In my opinion, the greatest obstacle for Dimir players will be to assemble a proper deck. Be it having good cards passed in a draft or opening an adequate pool in sealed, building control decks in Limited has always presented some problems. While it is easier to jam in a ton of creatures and hope to nab games on the back of combat math, acquiring the tools to fight an opponent well into the late game takes a more involved approach. Removal is always a commodity in the world of 40-card decks, one that is highly sought by all players regardless of archetype. In this context, I believe that Wizards has given blue/black a higher density of spells that interact with creatures, but at the price of them being conditional and more cumbersome in use. A Brainspoil without transmute might be too slow to hold of the beatdown, whereas a nerfed version of Smother (as we can see in Dimir Charm) might sit idly in hand against larger creatures. It is up to the card pool to determine how viable the guild is, as a whole.
The Gruul Clans are here to smash face and chew bubble gum. In typical red and green fashion, the guild seeks to affirm its superiority on the board with a mix of fast beaters and efficient fatties. Throughout Ravnica block, Gruul paved the stage for undercosted creatures like Scab-Clan Mauler and Rumbling Slum. Its threats covered the entire cost spectrum, ranging from one drop goblins to expensive wurms and giants. As one would expect, the supporting cast was composed of Ground Rift effects, pump and burn. Little has occurred in the past years to alter this identity. Magic has been growing more and more creature-centric, which should play on the already existing strengths of the Gruul.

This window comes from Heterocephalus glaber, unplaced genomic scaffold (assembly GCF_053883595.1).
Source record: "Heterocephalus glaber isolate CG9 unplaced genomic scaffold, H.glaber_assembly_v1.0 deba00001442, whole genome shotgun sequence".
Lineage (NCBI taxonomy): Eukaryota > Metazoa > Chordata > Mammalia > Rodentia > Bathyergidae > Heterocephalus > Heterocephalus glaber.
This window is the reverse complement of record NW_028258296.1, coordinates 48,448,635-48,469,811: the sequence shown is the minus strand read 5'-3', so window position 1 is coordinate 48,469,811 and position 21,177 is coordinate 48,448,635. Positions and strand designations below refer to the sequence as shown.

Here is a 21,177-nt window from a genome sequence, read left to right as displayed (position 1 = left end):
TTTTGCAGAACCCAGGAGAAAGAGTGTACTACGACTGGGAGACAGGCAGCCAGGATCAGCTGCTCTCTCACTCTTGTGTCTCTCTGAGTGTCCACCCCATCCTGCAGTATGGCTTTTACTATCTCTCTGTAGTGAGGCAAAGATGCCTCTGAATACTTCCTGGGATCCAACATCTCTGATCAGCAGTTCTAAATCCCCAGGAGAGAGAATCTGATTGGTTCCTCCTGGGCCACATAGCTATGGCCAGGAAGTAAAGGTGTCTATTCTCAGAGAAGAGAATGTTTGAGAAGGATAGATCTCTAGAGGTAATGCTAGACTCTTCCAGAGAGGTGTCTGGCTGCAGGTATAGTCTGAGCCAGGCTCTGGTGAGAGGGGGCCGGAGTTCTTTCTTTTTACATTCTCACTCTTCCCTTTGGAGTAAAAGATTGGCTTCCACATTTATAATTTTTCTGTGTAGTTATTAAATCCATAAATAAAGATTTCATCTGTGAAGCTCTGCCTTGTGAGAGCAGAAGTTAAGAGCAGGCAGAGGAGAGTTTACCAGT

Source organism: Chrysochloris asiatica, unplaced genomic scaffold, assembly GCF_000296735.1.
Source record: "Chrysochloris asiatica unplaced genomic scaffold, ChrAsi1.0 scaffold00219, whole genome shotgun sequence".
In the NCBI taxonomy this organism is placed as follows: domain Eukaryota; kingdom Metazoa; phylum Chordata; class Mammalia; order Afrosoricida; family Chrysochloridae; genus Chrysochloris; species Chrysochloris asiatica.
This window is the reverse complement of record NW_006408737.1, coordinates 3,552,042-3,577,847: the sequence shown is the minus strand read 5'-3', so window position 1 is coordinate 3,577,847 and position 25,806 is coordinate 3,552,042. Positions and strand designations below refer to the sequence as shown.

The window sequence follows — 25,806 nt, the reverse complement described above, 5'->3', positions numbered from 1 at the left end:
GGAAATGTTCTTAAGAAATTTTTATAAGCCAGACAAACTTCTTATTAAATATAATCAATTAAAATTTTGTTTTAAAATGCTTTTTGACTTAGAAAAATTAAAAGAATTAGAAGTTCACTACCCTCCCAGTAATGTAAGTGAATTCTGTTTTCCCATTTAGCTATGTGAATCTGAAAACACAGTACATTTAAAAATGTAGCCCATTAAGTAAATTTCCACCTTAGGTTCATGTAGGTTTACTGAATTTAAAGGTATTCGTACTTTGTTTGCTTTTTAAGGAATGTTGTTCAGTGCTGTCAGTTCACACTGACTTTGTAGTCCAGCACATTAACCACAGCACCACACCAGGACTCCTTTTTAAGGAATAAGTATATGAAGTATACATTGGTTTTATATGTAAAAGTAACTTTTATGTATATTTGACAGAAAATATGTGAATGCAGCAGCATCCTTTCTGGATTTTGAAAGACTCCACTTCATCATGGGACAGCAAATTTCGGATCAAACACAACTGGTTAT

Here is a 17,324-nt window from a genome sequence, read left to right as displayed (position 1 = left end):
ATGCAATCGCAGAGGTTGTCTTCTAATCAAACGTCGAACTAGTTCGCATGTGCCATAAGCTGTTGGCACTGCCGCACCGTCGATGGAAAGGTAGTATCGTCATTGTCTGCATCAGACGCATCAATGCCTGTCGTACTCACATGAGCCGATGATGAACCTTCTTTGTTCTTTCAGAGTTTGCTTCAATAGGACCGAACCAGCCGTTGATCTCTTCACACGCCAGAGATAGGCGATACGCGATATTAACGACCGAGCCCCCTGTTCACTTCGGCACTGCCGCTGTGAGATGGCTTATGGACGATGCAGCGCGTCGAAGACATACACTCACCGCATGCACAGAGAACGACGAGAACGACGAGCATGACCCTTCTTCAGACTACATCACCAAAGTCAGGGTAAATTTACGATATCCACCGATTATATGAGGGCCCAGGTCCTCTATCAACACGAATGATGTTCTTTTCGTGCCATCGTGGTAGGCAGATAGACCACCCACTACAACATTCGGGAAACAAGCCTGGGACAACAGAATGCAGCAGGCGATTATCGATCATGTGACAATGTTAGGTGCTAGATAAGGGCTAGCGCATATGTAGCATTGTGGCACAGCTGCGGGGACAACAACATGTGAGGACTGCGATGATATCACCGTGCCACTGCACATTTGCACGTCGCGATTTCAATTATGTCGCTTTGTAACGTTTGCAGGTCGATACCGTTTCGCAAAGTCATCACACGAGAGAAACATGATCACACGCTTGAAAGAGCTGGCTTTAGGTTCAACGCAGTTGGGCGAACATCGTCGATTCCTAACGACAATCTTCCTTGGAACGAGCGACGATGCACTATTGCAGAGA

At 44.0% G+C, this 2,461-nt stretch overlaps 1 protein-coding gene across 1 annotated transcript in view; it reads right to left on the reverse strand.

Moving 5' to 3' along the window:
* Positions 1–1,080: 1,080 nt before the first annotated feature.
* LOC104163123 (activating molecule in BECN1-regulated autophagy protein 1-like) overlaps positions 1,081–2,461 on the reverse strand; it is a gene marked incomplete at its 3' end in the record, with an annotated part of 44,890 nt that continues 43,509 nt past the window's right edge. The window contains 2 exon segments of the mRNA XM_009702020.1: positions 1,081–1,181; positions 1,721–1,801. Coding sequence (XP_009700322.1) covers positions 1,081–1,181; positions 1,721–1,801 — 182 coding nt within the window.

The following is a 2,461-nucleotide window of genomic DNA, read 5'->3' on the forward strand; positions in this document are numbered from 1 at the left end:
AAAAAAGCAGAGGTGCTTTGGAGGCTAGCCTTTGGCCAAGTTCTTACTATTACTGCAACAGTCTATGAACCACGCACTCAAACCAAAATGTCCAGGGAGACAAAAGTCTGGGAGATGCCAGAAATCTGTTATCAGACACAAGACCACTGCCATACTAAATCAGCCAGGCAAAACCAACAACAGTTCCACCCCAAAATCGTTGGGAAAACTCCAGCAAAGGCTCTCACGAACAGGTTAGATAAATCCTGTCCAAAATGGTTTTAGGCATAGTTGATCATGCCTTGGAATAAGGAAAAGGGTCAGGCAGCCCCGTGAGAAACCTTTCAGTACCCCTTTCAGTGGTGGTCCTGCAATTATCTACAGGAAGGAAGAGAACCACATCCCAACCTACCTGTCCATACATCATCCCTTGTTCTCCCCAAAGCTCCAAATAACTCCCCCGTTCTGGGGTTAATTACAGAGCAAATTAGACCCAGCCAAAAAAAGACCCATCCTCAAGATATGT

Despite initially coming off as the promoters of a blunt and brainless game plan, the Clans surprise me with the subtle nuances of their mechanic, called Bloodrush. Up until now, overloading your deck with creatures left less room for tricks and off-board effects. When a creature hit the battlefield, its stats and abilities become public information for which the opponent can properly prepare for. Bloodrush allows red/green players to mix their game-defining threat density with a quantity of pump spells that is far from negligible. This increased number of tricks makes is a lot easier to maneuver your creatures in combat, as well as turning bluffing into an effective strategy for Gruul. Yes, you've read that right! Bluffing, one of the finer points in Magic strategy, has now been made more accessible for what is being marketed as one of the most obtuse factions in recent fantasy history.
Rubblehulk is the first prerelease card to actually showcase the mechanic of the guild it is representing. As a creature, it definitely falls into the late game fatty end of the spectrum since the absence of rituals makes it hard to cheat the creature into play before you hit your 6th land drop. Nowadays, a 6/6 for six mana is nothing to get excited about anymore and Rubblehulk is definitely one of the worst prerelease cards once it actually gets cast. Its strength, however, lies in its potential to be the most undercosted pump spell to have ever graced a limited environment. Might of Oaks was a legitimate first pick in any of the formats it saw print and I expect Rubblehulk to stand up to its predecessor. Once your board has been developed far enough that any unblocked attacker can be pumped for lethal, the game suddenly takes a turn for the interesting. Forcing your opponent into early chump blocks or bad trades is what the creature was designed for and any additional Bloodrush creature your deck holds only makes it more dangerous for your opponent to take damage.
So far, most players appear to be concerned with the balance between playing out your creatures or holding them in hand to serve as pump spells. The latter serve little purpose if the board is not sufficiently well developed or if there are no creatures good enough to benefit from the boost in stats. Nonetheless, I believe that the Gruul card pool will feature an overwhelming abundance of threats, more so even than the Boros. As showcased by the recently spoiled Fires of Yavimaya goblin (*note: name might not be exact), the green/red game plan is heavily focused on creatures on steroids. Unfortunately, the Gruul strategy seems to lean too much on the all-in aspect. Bloodrush, as with any other pump spell, forces you to commit and risk getting blown out by instant speed removal or bounce. As much as the added mobility of the mechanic represents a boon, a well-prepared opponent can easily overturn your big moment and leave you in an even worse position than just casting the creature in the first place. This dance of unknown information can quickly turn into a guessing game and choosing the wrong option can cost the Gruul player the game.